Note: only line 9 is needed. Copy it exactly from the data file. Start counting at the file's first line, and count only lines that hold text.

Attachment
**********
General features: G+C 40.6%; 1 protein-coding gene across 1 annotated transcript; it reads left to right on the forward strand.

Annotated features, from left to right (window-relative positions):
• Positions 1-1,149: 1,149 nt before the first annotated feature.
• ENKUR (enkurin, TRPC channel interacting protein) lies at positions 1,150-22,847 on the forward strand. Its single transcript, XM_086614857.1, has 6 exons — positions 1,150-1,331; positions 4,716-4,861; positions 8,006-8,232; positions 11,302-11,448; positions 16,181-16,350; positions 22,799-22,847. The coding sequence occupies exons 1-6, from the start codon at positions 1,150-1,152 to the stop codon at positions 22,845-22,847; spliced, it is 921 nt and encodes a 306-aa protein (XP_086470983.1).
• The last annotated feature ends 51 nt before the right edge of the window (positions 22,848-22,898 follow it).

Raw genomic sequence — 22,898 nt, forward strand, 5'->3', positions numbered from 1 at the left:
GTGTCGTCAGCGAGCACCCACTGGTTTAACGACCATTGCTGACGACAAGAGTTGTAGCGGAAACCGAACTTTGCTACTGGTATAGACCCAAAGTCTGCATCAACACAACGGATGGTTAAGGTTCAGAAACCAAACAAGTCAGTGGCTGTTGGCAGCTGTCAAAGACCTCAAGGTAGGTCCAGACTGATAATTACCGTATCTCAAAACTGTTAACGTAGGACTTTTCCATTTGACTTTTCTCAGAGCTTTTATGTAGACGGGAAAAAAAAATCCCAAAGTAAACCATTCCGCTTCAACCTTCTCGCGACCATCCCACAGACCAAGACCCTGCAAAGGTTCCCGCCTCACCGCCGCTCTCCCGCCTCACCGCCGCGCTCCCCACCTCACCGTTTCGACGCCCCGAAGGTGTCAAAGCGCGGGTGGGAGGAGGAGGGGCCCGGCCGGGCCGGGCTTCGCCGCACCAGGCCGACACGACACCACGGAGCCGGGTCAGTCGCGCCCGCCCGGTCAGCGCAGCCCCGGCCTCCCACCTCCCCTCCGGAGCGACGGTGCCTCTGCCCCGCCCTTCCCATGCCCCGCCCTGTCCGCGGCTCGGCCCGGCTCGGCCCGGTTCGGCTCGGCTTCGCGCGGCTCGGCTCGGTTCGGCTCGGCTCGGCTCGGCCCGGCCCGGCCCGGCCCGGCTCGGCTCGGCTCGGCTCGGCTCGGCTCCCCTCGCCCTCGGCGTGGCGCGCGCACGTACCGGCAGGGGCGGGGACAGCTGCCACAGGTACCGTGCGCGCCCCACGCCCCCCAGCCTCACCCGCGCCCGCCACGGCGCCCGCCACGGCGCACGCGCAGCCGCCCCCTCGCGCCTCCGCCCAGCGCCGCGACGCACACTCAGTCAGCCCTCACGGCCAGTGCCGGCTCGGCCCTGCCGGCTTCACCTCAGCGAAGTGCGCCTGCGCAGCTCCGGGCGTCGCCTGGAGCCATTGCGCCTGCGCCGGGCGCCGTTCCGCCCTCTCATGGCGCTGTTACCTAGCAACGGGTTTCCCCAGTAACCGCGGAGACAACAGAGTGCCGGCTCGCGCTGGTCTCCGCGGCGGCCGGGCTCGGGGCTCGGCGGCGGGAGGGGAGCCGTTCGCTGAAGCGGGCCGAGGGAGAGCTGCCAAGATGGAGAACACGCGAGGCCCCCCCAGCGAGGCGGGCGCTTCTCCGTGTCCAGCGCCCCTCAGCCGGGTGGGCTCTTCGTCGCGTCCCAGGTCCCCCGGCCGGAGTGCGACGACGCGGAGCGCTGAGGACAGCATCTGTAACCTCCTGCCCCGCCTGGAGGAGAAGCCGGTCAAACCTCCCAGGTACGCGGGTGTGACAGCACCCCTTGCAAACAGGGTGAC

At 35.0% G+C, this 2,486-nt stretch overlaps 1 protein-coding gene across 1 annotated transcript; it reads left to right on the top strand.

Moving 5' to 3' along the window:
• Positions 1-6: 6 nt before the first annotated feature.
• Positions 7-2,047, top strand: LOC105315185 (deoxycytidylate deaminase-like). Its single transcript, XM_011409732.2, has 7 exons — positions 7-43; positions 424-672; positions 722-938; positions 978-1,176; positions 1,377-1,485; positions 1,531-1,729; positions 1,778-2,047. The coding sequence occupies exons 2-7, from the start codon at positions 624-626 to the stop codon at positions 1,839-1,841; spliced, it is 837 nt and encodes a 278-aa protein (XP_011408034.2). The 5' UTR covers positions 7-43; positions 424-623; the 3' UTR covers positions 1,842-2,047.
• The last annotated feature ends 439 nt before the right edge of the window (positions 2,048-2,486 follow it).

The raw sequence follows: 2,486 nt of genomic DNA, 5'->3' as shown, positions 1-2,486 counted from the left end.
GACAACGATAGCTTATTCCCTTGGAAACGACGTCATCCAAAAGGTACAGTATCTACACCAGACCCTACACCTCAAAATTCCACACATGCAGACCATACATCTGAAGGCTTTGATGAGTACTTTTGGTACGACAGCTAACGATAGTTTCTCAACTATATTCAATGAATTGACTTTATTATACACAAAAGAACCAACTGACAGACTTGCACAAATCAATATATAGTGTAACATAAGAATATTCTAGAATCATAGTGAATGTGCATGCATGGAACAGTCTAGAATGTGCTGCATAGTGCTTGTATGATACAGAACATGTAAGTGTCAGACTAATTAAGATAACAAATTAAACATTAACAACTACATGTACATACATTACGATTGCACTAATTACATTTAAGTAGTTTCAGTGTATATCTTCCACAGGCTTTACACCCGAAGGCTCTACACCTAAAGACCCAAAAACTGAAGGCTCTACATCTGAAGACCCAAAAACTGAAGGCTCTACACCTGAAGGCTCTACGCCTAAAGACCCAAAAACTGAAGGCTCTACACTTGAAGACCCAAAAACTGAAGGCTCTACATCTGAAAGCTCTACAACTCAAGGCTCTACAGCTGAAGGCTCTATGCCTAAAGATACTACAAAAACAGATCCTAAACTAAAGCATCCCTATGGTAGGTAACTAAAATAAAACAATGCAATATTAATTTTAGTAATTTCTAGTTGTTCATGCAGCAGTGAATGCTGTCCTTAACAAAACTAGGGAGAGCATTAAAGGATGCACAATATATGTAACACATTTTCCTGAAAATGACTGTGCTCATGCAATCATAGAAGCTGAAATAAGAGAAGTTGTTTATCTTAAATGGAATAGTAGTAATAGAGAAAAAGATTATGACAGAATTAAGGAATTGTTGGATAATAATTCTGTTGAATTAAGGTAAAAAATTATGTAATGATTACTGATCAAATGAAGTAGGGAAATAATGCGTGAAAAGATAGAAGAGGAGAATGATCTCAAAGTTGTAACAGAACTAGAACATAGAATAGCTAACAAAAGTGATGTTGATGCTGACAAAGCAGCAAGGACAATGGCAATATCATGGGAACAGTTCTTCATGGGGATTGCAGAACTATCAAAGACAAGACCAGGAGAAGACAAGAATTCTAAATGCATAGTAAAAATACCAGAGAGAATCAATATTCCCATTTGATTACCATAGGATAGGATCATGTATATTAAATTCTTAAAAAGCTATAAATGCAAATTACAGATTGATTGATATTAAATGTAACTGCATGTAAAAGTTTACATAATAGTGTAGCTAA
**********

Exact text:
Moving 5' to 3' along the window: